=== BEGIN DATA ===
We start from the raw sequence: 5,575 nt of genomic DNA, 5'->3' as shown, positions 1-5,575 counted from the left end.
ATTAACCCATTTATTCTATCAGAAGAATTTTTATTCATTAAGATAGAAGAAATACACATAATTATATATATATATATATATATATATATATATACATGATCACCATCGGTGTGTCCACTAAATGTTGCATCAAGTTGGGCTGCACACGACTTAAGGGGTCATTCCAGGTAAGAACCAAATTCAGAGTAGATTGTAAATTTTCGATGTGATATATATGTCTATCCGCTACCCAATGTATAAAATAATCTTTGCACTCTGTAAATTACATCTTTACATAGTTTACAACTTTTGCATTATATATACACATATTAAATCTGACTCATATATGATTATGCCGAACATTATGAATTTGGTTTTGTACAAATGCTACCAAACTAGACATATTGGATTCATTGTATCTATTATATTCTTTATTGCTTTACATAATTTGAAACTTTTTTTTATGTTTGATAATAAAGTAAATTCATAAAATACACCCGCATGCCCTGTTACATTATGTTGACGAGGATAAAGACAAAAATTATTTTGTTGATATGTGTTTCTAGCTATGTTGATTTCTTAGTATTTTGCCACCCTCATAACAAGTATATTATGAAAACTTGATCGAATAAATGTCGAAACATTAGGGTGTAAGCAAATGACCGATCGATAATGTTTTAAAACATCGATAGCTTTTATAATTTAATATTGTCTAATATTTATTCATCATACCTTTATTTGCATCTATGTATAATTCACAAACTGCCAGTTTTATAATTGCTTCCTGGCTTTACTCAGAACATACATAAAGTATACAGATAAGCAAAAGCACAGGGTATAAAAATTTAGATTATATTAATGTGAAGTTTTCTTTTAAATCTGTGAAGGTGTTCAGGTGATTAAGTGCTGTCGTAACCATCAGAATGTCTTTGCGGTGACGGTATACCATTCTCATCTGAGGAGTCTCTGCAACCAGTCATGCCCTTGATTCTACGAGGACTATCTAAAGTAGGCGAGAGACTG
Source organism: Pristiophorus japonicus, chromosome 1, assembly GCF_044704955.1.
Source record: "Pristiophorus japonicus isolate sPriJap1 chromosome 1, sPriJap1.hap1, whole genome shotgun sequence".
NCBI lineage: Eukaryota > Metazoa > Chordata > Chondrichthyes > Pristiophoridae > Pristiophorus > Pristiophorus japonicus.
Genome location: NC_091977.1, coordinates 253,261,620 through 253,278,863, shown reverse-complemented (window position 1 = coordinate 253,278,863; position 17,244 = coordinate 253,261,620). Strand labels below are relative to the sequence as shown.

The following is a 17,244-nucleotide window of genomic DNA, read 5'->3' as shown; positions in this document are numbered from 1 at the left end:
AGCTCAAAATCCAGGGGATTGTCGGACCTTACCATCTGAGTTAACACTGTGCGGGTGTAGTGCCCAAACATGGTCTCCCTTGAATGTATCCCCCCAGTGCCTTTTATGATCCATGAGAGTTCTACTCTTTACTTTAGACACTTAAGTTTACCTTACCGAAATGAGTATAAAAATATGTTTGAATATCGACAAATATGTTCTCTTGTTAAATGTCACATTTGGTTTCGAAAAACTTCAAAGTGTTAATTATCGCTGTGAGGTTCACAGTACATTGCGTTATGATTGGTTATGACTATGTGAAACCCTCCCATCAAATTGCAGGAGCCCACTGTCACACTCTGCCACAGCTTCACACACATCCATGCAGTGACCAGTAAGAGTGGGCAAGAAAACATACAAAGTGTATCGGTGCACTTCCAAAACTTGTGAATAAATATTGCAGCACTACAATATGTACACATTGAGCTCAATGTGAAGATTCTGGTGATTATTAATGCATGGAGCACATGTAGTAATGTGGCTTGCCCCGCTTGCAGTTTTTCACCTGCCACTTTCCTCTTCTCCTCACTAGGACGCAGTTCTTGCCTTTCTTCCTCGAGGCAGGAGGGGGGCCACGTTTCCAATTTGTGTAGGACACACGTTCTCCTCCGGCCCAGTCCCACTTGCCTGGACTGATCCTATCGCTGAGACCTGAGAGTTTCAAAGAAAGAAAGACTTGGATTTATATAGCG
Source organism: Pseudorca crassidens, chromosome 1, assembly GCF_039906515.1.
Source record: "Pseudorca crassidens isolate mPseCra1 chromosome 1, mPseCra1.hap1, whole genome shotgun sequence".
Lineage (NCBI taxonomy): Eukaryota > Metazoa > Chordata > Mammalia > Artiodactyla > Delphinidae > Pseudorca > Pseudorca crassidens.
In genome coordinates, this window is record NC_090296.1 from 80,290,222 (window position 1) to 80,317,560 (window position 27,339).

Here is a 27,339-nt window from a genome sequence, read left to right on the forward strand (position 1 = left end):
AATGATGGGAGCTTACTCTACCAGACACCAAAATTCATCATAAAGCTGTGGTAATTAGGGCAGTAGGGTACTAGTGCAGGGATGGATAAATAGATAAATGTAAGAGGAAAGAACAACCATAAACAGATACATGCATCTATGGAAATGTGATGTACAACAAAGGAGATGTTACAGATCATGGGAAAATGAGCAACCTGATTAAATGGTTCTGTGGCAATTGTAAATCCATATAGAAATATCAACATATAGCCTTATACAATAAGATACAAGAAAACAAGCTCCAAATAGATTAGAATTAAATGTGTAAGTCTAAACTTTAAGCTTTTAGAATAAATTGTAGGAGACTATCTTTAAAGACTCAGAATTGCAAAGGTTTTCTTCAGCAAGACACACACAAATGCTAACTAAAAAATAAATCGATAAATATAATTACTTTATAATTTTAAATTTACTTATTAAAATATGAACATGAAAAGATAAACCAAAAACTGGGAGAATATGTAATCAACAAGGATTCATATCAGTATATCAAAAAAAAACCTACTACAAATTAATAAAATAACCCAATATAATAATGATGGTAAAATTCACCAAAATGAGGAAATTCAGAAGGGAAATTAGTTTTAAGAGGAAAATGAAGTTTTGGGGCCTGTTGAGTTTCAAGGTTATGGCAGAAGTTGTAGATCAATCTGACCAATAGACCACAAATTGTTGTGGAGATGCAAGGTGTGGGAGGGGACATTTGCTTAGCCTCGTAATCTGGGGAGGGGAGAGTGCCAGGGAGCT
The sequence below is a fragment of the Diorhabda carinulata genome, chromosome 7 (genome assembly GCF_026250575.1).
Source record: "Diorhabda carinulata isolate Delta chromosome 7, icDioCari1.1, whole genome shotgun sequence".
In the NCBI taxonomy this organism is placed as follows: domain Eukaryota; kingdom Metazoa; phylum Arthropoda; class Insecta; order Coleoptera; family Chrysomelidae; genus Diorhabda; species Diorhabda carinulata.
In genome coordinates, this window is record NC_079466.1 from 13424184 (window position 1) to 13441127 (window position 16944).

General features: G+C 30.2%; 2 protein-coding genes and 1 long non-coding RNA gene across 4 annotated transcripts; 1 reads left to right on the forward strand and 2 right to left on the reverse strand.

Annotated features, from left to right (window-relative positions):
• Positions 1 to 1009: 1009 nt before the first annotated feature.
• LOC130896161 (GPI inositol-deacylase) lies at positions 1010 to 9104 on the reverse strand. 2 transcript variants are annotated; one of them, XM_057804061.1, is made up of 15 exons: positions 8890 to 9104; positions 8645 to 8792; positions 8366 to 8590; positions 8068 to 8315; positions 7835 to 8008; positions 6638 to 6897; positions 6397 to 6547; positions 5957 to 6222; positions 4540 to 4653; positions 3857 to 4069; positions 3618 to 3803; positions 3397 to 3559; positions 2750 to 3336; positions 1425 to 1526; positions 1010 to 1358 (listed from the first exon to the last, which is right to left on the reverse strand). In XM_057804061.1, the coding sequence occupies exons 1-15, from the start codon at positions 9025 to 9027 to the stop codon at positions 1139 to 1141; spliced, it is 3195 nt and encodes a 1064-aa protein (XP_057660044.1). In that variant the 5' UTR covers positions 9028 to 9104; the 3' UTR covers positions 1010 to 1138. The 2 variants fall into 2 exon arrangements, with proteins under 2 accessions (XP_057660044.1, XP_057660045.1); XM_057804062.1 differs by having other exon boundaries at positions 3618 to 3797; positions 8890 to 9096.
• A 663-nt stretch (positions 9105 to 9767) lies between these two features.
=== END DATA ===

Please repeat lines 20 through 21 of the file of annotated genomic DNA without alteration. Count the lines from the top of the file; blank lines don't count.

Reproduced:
Annotated features, from left to right (window-relative positions):
• Positions 1 to 1009: 1009 nt before the first annotated feature.